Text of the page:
An aerial view of the Burning Man 2013 arts and music festival is seen in the Black Rock Desert of Nevada, August 29, 2013. The federal government issued a permit for 68,000 people from all over the world to gather at the sold out festival, which is celebrating its 27th year, to spend a week in the remote desert cut off from much of the outside world to experience art, music and the unique community that develops. REUTERS/Jim Urquhart (UNITED STATES - Tags: SOCIETY) FOR EDITORIAL USE ONLY. NOT FOR SALE FOR MARKETING OR ADVERTISING CAMPAIGNS. NO THIRD PARTY SALES. NOT FOR USE BY REUTERS THIRD PARTY DISTRIBUTORS. FOR USE WITH BURNING MAN RELATED REPORTING ONLY - RTX130JD

An aerial view of the Burning Man 2013 arts and music festival is seen in the Black Rock Desert of Nevada, August 29, 2013. The federal government issued a permit for 68,000 people from all over the world to gather at the sold out festival, which is celebrating its 27th year, to spend a week in the remote desert cut off from much of the outside world to experience art, music and the unique community that develops. REUTERS/Jim Urquhart



This might be the most difficult question to answer. Why go out into the middle of the desert with 70,000 people, leaving behind nearly all the comforts of the real world, packing a bag that requires goggles, a bike, and 500 gallons of water? There is no air conditioning. You can’t buy anything. You are expected to take care of yourself, build the community, participate, leave no trace, and wear a fantastic costume. It sounds annoying in many ways. And it costs a lot of money and uses all of my vacation time. I’m still working out the why of it all, I suppose.

A subset of this question is: why now? This event has been going on for many years and has always intrigued me. I lived in the Bay Area, for crying out loud, where you can’t walk down the street without bumping in to a burner. There are times in my life this would have been easier on many levels. When I was younger, childless, able to withstand long periods without good sleep.

There are many reasons to stay home. Yet. I am drawn to the idea of people creating giant art, building an entire city, and then burning it down, sweeping up the ashes, and leaving. It’s a physical manifestation of impermanence; a spiritual ideal come to life. The creation, and the letting go of that creation.

More to come. It takes a lot of preparation to live in the desert for a week. Yesterday we bought dust masks, travel underwear, and 500 gallons of water. My mom and I need bikes, and lights for the bikes. And I need a costume. Or ten.





A Saturday Afternoon Downtown

Saturday we met some friends downtown at the Phoenix Public Market. Normally the outdoor market closes up shop at 1 p.m. and we rarely make it in time. But thanks to the craziness of football, they decided to make a party out of it this week and keep the booths open until 10. And Kalliope was there. A tiny slice of Burning Man right there in the light of day in the middle of town.


I’m willing to bet it was super fun to be there at night. But I’m more of a day-time cool mom, so we were there right at 3. There were hula-hoops!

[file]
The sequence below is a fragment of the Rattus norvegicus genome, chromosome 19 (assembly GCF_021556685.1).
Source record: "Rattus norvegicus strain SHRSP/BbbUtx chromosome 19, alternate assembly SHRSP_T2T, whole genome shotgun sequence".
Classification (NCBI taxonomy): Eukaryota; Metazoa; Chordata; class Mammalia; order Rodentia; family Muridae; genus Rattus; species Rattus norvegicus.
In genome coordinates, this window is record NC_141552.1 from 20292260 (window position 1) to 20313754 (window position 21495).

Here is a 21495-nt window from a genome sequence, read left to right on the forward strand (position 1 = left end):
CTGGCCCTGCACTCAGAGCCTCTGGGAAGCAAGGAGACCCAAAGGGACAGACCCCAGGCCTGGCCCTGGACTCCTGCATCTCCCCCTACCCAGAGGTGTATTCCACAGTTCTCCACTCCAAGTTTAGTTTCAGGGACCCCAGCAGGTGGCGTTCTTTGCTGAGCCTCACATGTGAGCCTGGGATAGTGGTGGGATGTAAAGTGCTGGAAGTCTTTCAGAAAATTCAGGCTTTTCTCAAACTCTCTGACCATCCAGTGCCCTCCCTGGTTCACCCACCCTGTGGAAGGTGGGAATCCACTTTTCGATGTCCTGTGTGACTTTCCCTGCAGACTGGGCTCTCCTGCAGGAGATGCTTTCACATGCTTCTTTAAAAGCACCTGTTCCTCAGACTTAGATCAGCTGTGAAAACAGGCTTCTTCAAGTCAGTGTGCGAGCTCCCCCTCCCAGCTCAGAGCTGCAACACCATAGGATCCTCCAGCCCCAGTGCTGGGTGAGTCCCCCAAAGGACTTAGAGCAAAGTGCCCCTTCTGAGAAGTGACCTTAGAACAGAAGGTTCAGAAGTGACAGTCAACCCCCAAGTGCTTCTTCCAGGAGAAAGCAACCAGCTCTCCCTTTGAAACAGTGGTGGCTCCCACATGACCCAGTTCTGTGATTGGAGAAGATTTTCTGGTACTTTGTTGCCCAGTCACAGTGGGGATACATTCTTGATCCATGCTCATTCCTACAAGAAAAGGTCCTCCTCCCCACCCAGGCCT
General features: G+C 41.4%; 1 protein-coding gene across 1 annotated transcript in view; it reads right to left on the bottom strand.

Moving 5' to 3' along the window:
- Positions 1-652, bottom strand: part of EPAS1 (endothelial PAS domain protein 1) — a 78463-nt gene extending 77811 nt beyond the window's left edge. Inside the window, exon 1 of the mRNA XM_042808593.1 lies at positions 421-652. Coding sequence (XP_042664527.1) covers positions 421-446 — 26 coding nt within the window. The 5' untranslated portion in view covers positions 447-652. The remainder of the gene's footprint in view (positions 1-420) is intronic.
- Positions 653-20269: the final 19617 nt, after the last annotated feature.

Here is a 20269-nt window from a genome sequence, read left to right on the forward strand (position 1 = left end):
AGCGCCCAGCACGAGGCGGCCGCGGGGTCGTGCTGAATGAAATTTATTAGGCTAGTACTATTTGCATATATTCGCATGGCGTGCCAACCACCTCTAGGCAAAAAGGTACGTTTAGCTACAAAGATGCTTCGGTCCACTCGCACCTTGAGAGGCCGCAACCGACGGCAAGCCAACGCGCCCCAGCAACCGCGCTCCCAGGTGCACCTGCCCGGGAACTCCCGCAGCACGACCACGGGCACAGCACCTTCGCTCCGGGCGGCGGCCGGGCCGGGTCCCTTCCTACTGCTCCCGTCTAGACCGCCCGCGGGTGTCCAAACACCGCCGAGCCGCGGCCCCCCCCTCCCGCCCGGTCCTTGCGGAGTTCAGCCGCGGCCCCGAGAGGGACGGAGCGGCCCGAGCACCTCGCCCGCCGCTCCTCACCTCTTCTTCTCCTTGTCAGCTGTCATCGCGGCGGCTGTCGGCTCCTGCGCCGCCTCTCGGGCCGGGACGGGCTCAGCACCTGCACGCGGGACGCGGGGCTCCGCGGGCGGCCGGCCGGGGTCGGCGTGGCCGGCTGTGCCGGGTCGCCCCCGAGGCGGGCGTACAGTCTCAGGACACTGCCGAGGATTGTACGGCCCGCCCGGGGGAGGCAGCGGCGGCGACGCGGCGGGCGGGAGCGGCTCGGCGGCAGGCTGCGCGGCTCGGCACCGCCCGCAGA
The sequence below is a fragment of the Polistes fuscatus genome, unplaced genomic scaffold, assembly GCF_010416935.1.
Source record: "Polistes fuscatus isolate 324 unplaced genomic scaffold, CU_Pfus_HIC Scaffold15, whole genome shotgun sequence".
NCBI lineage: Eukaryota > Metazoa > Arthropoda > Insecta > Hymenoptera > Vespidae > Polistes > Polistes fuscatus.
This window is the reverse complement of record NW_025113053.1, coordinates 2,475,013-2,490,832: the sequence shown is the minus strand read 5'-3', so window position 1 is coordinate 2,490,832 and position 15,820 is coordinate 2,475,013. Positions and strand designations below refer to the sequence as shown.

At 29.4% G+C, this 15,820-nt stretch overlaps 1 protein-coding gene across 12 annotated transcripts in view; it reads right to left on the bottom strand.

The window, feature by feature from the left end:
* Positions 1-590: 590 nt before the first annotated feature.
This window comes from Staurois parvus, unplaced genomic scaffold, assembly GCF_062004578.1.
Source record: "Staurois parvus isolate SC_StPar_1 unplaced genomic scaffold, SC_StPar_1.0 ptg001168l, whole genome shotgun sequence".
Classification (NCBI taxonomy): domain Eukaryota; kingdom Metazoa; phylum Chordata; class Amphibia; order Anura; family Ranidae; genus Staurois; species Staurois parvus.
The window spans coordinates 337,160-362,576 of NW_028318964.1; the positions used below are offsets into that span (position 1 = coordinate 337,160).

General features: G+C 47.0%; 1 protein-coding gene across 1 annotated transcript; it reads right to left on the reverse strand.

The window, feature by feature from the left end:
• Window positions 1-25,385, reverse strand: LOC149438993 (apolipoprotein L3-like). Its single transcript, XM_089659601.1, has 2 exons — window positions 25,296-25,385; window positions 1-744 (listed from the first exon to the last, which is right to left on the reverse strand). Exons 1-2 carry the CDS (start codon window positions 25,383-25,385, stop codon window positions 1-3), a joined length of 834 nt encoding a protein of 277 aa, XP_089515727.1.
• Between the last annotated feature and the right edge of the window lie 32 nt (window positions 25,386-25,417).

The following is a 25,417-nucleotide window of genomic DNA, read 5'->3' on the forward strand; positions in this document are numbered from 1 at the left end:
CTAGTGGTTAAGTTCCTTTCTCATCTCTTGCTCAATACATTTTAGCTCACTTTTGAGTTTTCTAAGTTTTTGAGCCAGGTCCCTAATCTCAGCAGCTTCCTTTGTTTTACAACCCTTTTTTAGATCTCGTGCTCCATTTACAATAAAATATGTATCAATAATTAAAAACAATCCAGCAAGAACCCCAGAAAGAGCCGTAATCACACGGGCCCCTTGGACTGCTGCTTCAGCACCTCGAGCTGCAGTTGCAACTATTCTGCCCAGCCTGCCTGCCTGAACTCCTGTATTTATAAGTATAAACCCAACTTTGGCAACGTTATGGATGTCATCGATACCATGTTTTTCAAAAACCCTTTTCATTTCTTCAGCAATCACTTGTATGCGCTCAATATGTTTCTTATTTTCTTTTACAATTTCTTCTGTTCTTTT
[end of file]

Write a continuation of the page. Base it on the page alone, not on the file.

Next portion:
And I took the boys up to the top – which I have to admit was a little scary. Here is Kristina, down below, having a fabulous time.


I am happy to report that I am still able to hula hoop. And honestly I could have stayed there all day, but a small pack of young boys is not easily amused so we moved on to the True DT Phx music festival.


Again, I’m sure (and I hope) this was way better at night. Just a suggestion to the organizers, it might be a benefit to hire bands with some type of following. People will come to hear great music, especially outdoors on such a beautiful day.


This is Captain Squeegee. 7 guys from Mesa who are all classically trained musicians and exactly one person who was singing along in the (lack-of) crowd. I can say that there were certain great moments for this band, mainly when the singer was playing his trumpet instead of singing. And I must give the guy credit for performing as if there were thousands of people. He pointed at my son and said something like “This is for all the children out there.” Jack turned to me and said “Mom, that’s creepy.

We did not go down to the NFL Experience, mainly because it costs 8 million dollars to get in and none of us really care enough about football. Our neighbor went and had a fabulous time, but he’s a kid who can recite where everyone went to college, what their stats are, and where all they have played. So he’s a little more in to the scene than my boys.

Overall the Public Market was a win, the True Music festival was not. I hope more people showed up later, although looking at the lineup I’m skeptical.

We hopped back in our car and headed back to Ten for dinner. My parents and boys had not yet been there, even though it was my fourth visit. Every single thing I’ve eaten has been amazing, and the steak is no exception.


The chef butchers this Denver cut himself, and made a point to come say hello to our table. They made Nick macaroni and cheese (not on the menu) and he declared it the best ever. Jack’s burger was also great, but he said next time he wants the steak. On Sunday they asked if we could go back for lunch. I would say they are fans.